He suggested that the International Security Assistance Force should use chemicals to eliminate poppy plantations in Afghanistan by at least 20pc, not by less than 4pc – the result of Afghanistan's anti-drug campaign last year.

The reaction to Russia’s suggestions was, mostly, a shrug. Mr Ivanov’s colleagues in the UN and Nato said they respected Afghanistan’s elected government and that it was up to Afghanistan’s leaders to decide whether to take jobs away from opium farmers or not.
All spokesmen said that it would not be productive or reasonable to destroy the poppy fields. It sounded like a hint to the Afghan authorities: it would not be democratic to take away a farmer’s chance to cultivate drugs.

Mr Ivanov looked frustrated on the plane back home to Moscow: “I hear the same cliches again and again. In eight years of Nato presence in Afghanistan, the volume of drug production has increased by 40 times – that is a sign of their results.

“And the declared purpose for the Nato presence in Afghanistan does not come any closer but, on the contrary, is moving further away.”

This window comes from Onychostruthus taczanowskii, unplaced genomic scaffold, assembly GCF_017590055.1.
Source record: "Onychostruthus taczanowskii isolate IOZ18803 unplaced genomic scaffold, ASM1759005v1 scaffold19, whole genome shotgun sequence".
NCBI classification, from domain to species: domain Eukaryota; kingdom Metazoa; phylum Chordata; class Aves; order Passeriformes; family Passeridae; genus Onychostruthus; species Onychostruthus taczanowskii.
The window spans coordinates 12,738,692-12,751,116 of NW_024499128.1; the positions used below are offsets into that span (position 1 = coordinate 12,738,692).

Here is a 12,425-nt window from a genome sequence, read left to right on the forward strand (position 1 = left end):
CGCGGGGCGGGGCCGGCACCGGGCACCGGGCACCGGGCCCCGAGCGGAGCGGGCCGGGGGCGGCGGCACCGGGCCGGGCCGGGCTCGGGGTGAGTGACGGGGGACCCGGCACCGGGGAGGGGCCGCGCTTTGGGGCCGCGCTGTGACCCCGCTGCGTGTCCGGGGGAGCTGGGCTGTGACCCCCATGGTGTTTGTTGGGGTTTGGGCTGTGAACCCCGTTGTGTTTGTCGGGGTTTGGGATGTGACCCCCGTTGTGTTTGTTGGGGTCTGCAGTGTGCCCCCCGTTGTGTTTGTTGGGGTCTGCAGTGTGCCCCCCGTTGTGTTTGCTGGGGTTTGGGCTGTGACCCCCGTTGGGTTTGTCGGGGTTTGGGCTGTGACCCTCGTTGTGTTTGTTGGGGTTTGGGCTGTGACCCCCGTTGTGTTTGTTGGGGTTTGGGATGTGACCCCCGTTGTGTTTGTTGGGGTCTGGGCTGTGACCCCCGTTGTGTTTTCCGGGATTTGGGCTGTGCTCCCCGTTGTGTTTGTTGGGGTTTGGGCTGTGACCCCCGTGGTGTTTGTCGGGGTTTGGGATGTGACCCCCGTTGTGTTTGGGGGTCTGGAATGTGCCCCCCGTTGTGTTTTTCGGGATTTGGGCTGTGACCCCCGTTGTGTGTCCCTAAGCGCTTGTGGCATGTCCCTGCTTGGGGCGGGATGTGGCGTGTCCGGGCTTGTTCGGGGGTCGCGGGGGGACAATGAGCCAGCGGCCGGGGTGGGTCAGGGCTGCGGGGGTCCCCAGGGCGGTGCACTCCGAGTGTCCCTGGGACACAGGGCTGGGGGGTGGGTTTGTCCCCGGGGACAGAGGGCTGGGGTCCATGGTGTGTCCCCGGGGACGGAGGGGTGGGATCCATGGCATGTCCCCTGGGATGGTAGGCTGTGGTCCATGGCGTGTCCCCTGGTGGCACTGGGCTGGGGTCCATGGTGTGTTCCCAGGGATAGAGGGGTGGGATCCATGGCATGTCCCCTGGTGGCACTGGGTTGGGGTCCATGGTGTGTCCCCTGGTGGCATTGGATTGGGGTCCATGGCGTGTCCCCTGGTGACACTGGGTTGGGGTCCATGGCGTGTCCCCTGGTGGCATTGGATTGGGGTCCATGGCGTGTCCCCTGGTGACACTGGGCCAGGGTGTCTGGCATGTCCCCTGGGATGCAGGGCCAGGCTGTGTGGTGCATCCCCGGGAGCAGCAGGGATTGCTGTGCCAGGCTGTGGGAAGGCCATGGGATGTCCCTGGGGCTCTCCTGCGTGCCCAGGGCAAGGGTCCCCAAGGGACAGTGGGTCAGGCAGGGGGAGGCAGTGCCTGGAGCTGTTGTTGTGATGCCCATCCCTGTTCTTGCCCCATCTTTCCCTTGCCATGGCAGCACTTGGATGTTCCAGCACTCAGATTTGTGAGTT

He also added that in some Nato countries, Russian anti-drugs ideas find more support than in others. “In Italy, France and Germany we hear alarmed voices that admit the problem is increasing. They treat drug traffic very seriously.” While politicians and military commanders try to find common ground, back in Nizhny Novgorod thousands of heroin addicts continue to suffer. Some Russian treatment is controversial – methadone is not used and, in older clinics, patients are sometimes chained to their beds to endure the first agonising days of withdrawal.

But about 80 patients came to receive treatment at the Exit rehab centre, a chain of eight residential clinics in the barley fields and birch forests of the Nizhny Novgorod Oblast.

After suffering through the worst days of pain, Exit’s patients help each other learn how to live every day as it comes and recover from psychological dependence.

They chop firewood, cook their own meals and pray together with their priest, Denis Zorin, himself a former addict.

“Heroin is the world’s evil,” he says.

“It is comparable to a chemical weapon, capable of destroying our society quietly without much noise.”